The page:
Zimbabwe now has World's second worst inflation rate as ED Mnangagwa rules for 18 months so far

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Inflation figures from the Zimbabwe National Statistics Agency (ZimStat) have left officials alarmed as the country’s year-on-year inflation reached 97.85 percent in May, the highest in a decade.

In what reveals the rapid deterioration of the southern African nation’s economy, the data reflects a steep jump of 22 percent from the previous month’s 75.86 percent. On a monthly basis, prices rose by 12.54 percent in May compared to 5.52 percent in April.

The latest figures are the highest since the introduction of multi-currency use in 2009, on the back of the hyperinflation period and the 2008 global financial crisis. The financial crisis saw Zimbabwe’s peak month of inflation surge to around 79.6 billion percent month-on-month and 89.7 sextillion percent year-on-year.

The data from ZimStat were arrived at with a new inflation calculation method known as the Consumer Price Index (CPI), under which the Classification of Individual Consumption by Purpose (COICOP) calculation methodology is used. The new approach classifies individual consumption expenditures incurred by households, non-profit institutions serving households and general government according to their purpose.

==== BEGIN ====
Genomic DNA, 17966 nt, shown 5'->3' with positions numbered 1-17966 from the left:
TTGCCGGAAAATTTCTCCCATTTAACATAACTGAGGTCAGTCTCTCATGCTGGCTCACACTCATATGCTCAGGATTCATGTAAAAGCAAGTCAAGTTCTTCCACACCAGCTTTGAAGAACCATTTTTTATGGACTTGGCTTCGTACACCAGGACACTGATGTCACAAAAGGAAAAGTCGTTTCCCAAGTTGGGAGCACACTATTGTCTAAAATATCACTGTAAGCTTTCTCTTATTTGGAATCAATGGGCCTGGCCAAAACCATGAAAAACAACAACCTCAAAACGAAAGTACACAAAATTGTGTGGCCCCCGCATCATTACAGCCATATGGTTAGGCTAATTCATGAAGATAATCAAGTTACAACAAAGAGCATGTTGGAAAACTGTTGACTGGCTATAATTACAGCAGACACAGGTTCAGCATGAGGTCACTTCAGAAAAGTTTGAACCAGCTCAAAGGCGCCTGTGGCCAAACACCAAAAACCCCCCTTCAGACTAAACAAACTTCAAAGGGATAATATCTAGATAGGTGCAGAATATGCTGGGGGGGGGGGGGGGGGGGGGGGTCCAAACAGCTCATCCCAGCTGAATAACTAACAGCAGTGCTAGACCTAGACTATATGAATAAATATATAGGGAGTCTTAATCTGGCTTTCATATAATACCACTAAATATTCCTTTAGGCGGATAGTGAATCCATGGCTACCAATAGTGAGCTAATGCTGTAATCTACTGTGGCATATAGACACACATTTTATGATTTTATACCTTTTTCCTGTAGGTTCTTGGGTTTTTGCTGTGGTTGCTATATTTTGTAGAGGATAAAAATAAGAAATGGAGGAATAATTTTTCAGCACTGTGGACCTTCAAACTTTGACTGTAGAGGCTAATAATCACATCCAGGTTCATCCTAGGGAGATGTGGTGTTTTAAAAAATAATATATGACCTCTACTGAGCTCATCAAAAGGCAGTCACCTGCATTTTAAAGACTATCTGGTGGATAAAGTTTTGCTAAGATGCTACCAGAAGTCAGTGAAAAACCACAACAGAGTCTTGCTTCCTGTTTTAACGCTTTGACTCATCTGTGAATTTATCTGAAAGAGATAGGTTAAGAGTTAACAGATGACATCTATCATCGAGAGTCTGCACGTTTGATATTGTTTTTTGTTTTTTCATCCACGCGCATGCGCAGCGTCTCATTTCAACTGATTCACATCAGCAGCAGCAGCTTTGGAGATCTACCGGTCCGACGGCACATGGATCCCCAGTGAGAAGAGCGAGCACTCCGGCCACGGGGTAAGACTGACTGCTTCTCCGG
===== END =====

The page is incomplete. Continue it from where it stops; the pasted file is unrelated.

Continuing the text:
However, economists have criticised the new system used to arrive at the inflation figures. They are of the opinion that if the old calculation system was maintained, the inflation rate for the month would now be over 200 percent based on the recent spate of price increases. More so, they projected the inflation rate to close 2019 at over 250 percent, a figure that would leave the country on the brink of another hyper-inflationary period.

Zimbabwe’s inflation ranks second highest in the world, after Venezuela, while it is ahead of Sudan, Argentina, Iran, etc.

The country’s economic meltdown continues to escalate as shortages of foreign currency, electricity, medicines and fuel impede industrial activity.

The economy is expected to contract by 2.1 percent due to macroeconomic imbalances and a poor farming season, according to projections from the International Monetary Fund (IMF).

– eNCA


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